What is Responsible Investing?
Responsible investment explicitly acknowledges the importance of Environmental, Social and Governance (ESG) factors in the investment decision. There are many ways of investing responsibly and three of the most common approaches are:
- ESG integration: where the key objective is to improve the risk-return characteristics of a portfolio. With this approach ESG factors are explicitly included in investment analysis and investment decisions. The aim is to use ESG information alongside other financial information to improve return and reduce risk. This may not be pure enough for some ethical investors as it can allow investments that would be excluded using an ESG screen.
- Ethical or Values-based investing: where the investor seeks to align their portfolio with their beliefs. This approach typically uses negative screening in selecting investments. Typically, this would exclude ‘sin’ companies such as those engaged in coal mining, the production of controversial weapons, such as cluster weapons, anti- personnel mines or biological and chemical weapons, gambling or tobacco.
- Impact investing: where investors select investments that bring about change for social or environmental purposes, e.g. to accelerate the decarbonization of the economy. The investments need to have a positive impact in a measurable way. Broadly speaking, where ESG integration is focused on the operations of the company, impact investing focuses on the products and services the company is producing. To qualify as an impact company, it has to be producing products and services that help achieve sustainability goals.
What is driving responsible investment?
- What is driving responsible investment?
There is a growing recognition in the financial industry and in academia that ESG factors influence investor returns. High-profile examples of financially material ESG incidents include the 2010 BP Deepwater Horizon oil spill which led to BP paying $53.8 billion to settle, and the 2015 Volkswagen rigging of emissions tests which cost Volkswagen 27.4 billion euros in penalties and fines.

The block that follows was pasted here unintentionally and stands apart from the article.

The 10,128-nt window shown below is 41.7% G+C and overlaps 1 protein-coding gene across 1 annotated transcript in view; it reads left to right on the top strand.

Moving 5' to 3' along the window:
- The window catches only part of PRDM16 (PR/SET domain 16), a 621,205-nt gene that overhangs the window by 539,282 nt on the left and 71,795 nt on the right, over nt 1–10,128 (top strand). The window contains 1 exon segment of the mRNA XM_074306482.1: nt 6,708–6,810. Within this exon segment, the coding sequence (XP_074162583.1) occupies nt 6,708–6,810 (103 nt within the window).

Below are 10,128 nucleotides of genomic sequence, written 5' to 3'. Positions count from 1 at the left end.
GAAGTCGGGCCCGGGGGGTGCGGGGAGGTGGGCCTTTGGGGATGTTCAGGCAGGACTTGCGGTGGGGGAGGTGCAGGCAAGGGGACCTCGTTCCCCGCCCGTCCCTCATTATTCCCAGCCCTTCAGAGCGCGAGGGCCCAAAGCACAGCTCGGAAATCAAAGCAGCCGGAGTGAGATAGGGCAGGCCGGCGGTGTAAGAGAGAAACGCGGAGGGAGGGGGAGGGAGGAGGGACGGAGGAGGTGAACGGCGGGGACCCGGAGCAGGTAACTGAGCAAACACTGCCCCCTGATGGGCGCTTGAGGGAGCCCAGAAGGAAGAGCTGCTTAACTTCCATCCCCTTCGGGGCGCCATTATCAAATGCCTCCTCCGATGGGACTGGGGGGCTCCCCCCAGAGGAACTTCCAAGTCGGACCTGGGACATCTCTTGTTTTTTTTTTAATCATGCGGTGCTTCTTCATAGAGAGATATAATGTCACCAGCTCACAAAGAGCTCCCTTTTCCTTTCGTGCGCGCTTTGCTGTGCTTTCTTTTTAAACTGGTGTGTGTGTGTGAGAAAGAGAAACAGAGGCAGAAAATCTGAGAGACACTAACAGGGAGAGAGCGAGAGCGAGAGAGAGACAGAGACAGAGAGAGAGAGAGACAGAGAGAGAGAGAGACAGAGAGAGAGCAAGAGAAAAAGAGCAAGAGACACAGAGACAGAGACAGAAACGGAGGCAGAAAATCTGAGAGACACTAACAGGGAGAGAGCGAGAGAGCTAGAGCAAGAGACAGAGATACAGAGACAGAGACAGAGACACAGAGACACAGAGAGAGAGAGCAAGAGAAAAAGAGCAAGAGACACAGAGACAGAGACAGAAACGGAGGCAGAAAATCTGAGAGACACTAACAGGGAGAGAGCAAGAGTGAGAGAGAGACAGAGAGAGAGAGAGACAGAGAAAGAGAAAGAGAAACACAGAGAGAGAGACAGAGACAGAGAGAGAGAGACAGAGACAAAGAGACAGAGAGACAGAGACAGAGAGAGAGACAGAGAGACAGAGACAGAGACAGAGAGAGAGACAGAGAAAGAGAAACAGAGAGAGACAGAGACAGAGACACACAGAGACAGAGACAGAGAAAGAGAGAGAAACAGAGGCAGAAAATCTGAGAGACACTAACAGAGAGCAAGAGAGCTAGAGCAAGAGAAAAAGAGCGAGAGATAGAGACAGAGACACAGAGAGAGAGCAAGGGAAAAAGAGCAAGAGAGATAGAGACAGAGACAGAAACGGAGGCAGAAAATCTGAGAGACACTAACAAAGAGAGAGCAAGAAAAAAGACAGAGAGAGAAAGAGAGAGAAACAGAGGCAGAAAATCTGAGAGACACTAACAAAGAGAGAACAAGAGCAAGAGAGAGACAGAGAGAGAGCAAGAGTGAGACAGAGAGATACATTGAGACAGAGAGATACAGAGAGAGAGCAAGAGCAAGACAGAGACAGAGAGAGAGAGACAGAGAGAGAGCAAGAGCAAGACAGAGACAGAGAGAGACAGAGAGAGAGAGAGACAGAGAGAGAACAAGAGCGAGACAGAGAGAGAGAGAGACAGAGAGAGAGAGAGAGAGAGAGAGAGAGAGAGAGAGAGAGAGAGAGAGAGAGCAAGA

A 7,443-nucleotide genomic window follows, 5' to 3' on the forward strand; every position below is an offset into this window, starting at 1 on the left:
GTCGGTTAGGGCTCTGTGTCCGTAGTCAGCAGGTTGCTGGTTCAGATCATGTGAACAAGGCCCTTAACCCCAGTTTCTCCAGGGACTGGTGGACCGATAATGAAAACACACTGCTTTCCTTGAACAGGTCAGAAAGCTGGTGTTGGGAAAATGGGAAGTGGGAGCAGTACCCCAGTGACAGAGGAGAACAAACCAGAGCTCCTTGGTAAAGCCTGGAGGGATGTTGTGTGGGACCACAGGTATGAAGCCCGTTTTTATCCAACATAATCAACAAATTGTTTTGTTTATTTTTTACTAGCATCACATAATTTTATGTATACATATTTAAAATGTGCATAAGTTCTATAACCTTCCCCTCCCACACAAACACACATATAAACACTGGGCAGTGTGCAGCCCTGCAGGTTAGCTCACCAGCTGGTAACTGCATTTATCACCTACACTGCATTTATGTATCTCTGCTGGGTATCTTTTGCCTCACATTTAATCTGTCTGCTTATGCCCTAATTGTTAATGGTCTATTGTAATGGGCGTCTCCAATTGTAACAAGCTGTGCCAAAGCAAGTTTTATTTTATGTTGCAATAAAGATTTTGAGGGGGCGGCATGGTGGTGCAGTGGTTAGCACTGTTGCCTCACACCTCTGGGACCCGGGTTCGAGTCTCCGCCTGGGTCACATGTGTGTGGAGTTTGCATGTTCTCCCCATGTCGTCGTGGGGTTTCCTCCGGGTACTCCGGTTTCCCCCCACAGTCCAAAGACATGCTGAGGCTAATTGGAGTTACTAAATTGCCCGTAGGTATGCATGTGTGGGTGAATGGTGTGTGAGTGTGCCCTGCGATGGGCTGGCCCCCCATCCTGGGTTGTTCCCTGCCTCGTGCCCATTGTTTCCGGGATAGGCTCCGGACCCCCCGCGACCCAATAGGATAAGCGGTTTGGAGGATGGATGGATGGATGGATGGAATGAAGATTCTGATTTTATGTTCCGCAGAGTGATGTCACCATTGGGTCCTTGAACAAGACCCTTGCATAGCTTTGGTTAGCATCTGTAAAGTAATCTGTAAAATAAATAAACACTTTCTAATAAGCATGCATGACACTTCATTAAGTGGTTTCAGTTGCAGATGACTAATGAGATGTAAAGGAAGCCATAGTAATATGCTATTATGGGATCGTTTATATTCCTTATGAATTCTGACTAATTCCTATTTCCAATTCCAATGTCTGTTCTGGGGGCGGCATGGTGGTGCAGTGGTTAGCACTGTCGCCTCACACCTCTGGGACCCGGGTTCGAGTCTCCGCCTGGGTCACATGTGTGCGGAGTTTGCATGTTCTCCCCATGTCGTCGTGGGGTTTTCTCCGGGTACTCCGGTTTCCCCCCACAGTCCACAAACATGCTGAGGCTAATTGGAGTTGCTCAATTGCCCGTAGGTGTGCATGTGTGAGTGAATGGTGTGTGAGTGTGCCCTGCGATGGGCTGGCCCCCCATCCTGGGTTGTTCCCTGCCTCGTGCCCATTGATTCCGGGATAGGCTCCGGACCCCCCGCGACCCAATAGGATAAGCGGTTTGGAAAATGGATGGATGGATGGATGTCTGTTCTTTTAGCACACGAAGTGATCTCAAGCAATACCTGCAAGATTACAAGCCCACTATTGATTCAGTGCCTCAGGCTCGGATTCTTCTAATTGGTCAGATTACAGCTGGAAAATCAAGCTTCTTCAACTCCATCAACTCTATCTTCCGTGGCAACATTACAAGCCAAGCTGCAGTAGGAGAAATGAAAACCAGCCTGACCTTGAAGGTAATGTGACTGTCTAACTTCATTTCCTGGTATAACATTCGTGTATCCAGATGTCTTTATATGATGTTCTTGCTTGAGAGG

- Investor demand
There is greater awareness by investors that ESG factors can affect the performance of an investment. There is also a greater trend towards aligning the values of the investor with the investment. People are more aware of environmental issues such as climate change, landfill waste, plastic in oceans and vehicle emissions and many want to do something about it in their lives. This could involve greater recycling, cutting down on plastic and switching to an electric car. There are now greater opportunities to follow this through into the investing decision with a greater range of ESG investments available. The availability of ESG funds has moved beyond the negative screened ethical funds that first appeared over 15 years ago to embrace funds that seek positive ESG outcomes.
There is increasing regulation to promote positive behaviour in relation to ESG issues. This ranges from exhaust emission charges in cities to incentives to buy electric vehicles. Companies are being encouraged to disclose more information on their ESG impact and institutional investors are encouraged to follow stewardship codes that encourage a positive approach to ESG matters. An important recent development was the adoption of the Low Carbon Benchmark Regulation along with the Disclosure Regulation by the EU in October 2019. These should bring greater clarity on the construction of ESG benchmarks and bring greater disclosure of how investment managers have considered sustainability in their decisions.
Does responsible investment lead to lower returns?
There is a misconception that responsible investing means sacrificing returns. Some early studies suggested that responsible investment, particularly with funds that use a negative screen for selecting companies, had lower returns on average than funds that did not consider ESG factors. However, the balance of evidence has shifted in recent years. There is now growing evidence that returns from responsible investment are, on average, at least as high as from conventional investing, and probably higher. Some examples of this evidence is presented below:
George Sarafeim of Harvard University shows the benefits of companies reducing their costs by cutting waste and pollution and increasing their income through innovating around sustainability. Companies with good sustainability practices had average returns 4.8% per year higher than those with poor sustainability.
Analysis by Bank of America Merrill Lynch in 2016 shows higher returns from responsible investment portfolios (those with high ESG ratings) and lower risk. The analysis created 4 categories for ESG scores and found significantly higher average returns for those investments in the top two quartiles. The impact on risk was even stronger, showing far lower downside risk and bankruptcies from companies rated highly for responsible management.
- Thursday, January 23, 2020